It’s such a false notion that only a husband will act responsibly and care for you — the notion that you should get married in order to have a man by you. No, the truth is that the man who took care of me during that period was one with whom I had what society sees as an illegitimate relationship.
Despite this warmth, I felt that something was missing. I needed a friend.
I told two friends but I was certain that they would have done nothing had there been any complications. They had never gone through something like this before. Nothing of the kind had even touched their circles. The most they would have been able to offer was consolation. The friends I included in the emergency list were ones I met online. I knew that we had similar experiences. It would have made a difference if I had been able to call one of them at the time, to ask them to visit and stay with me for a day. Or to be able to say, “I don’t know how to be alone now. Come so I can see you, even if just for an hour?”
At the end of the day, if I had suffered any complications, they would have needed at least six hours to get to me. If I had suffered a panic attack, it would have ended by the time they were on their way. Do you know what gave me some reassurance? It was the knowledge that there were people I trusted to do the right things if I were to die. I was certain they would know how to handle the situation.
Despite my persistent need to have a woman by my side at this time, I never imagined that my mother could be that woman. Our relationship wouldn’t allow it. Everything I do goes against everything she believes in. I am in a relationship, which she knows about from Facebook. The idea of being in a relationship was itself too liberal for my conservative family.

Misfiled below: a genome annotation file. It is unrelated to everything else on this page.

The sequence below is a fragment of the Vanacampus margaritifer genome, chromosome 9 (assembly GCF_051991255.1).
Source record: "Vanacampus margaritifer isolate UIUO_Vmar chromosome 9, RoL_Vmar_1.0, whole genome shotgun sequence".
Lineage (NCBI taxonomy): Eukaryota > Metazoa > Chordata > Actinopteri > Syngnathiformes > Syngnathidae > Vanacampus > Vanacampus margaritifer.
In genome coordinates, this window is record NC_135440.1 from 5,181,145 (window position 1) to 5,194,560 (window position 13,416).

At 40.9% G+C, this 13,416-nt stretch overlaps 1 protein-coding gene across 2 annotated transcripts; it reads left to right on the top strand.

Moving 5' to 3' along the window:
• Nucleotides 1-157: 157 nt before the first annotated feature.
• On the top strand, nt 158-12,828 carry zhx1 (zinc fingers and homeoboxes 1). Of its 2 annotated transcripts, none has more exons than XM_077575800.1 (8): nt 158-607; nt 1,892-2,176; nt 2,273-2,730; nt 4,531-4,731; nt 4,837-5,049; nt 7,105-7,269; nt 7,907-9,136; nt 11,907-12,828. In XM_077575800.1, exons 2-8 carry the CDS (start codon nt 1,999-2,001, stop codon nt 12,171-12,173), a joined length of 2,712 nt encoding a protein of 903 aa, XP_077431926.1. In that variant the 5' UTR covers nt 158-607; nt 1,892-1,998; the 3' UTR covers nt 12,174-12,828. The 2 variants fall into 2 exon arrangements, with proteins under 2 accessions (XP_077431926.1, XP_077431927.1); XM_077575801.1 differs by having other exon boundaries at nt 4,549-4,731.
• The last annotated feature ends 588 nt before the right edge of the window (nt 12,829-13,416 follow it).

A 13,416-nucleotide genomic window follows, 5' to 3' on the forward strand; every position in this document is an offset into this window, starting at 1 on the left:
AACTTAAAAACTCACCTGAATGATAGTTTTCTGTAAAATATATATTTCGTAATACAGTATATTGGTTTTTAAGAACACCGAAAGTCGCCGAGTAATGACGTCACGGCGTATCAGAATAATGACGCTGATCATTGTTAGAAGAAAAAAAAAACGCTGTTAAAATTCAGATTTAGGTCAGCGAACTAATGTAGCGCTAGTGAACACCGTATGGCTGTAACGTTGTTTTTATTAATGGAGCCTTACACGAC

The more important point was the future of my very small family, whose escape from my father was brought about by circumstances in which I played a key role. Our separation from my father made my presence at home a source of strength to my mother. I was the eldest daughter and always supported her. I was the one who encouraged her to leave home when she was still with my father. It would have been a major letdown if I acted as an independent entity. We were a family paying the price for choosing our own peace of mind. That price was living in a home beneath our social standing and having much less money to spend than we were previously accustomed. So I faced a dilemma: If I left them, this might drive them back to my father. Also, if my father learned of this, he might force them to return, arguing that my pregnancy was proof that my mother was unable to handle us on her own.
As the days passed, my partner and I were brought even closer together. The bleeding did not last very long. My partner kept asking me if I was still bleeding, if I needed any medication to stop it. When the bleeding finally stopped, it also seemed to stop time at a certain point.